So, if this wasn’t enough to get you thinking, then wait for the next set of instructions they give to their readership of aspiring jihadis. Under the section entitled “Car Bomb: Field Data,” the author, AQ Chef, gives his readers general and specific targets. But wait, there’s more! He goes on not only to order specific targets be attacked, but also tells the bomber when to attack them. Among the specific targets are bars and restaurants in Arlington, Alexandria, and M Street in DC because many high-profile people frequent these locations especially during the evening and on weekends.
What’s chilling about this article is the specific pre-operational information the author feeds to his would-be bombers, telling them to target people on the weekends and during elections, Christmas and New Year’s eve celebrations, and to practice advanced tradecraft like daisy chaining purchases, wearing disguises, waiting until the last minute to assemble the car bomb, and more. One of the articles earlier in the magazine rhetorically asked if America were ready for car bombs when they couldn’t even deal with pressure cooker bombs in backpacks, in reference to the Boston Bombings.
After reading the magazine in its entirety, and having heard or seen no news about this or warnings from DHS or the FBI to the general public, I began to wonder if the authorities had even heard about it. I contacted four newspapers, the FBI and the Alexandria Police. One reporter returned my call and basically said they wouldn’t publish a story about it because “they could get sued by the businesses in those locations.” The FBI called me and asked me where I had found the .pdf magazine online and requested that I email them a copy. And finally, the counter-terror rep from Alexandria Police told me they were aware of the threats but did not intend on telling the general public because they “didn’t want to scare a bunch of people.” The only other sort of news piece I could find was a blog entry at the Long War Journal.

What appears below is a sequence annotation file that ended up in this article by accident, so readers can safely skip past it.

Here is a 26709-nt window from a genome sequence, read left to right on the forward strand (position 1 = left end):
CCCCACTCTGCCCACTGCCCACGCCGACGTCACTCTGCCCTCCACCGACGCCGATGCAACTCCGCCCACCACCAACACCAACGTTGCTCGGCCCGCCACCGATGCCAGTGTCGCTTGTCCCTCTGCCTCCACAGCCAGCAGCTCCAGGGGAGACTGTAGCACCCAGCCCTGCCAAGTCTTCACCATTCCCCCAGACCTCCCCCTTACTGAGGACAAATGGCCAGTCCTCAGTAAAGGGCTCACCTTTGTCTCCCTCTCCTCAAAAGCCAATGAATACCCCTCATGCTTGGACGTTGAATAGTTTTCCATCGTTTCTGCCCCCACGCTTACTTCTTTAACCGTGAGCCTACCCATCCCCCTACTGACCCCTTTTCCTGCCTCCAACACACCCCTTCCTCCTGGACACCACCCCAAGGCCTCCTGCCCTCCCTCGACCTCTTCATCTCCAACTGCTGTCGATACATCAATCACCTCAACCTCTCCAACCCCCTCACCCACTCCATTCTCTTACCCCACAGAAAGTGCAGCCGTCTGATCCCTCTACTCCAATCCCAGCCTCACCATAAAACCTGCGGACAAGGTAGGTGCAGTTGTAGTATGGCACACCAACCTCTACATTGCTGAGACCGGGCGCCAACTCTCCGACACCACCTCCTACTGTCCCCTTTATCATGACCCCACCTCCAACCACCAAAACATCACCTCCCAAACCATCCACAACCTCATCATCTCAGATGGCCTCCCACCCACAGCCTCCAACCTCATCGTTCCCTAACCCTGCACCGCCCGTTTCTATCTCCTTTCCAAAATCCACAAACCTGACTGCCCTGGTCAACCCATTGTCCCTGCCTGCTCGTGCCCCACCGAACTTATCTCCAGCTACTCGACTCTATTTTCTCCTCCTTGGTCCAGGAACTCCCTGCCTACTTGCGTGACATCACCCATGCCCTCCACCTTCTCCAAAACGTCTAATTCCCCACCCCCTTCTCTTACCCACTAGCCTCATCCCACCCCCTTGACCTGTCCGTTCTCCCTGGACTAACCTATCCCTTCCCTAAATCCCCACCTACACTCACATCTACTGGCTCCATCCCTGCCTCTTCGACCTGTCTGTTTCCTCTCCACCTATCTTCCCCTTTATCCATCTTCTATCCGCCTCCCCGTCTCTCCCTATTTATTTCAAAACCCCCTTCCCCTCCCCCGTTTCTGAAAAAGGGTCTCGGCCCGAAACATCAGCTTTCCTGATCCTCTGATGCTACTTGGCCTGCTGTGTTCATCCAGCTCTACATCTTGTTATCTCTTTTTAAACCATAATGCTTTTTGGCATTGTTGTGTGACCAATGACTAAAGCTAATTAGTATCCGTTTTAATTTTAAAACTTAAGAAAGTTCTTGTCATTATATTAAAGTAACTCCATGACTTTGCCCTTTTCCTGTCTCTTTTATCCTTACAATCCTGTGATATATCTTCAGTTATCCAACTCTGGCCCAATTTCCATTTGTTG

So, let’s summarize. The FBI didn’t even have a copy of the online terrorist magazine, major news outlets either refused to return my calls or were worried about getting sued by businesses if their clientele disintegrated in the face of the warnings, and the Alexandria, Va Counter-terror office “decided” it would be best not to let anyone know because they didn’t want to scare a bunch of people.
This magazine provided specific instructions on how to assemble a car bomb from everyday materials that anyone can buy, it charged lone wolves with targeting bars and restaurants on a specific street during a specific time of day, and finally provided basic counter-intelligence and tradecraft information to its readers, and yet neither the police, the FBI or newspapers see fit to inform the public about this threat?
We’ve shut down US Embassies on less specific information than this! I want everyone to know about the potential threats we face in the Homeland and I don’t think the Federal or state government should pick and choose when to tell people about specific terrorist threats. I hope SOFREP makes this article open to the public because the public needs to know about their government’s decisions to keep them in the dark and about the potential attacks we face.
(Featured Image Courtesy: The Times Middle East)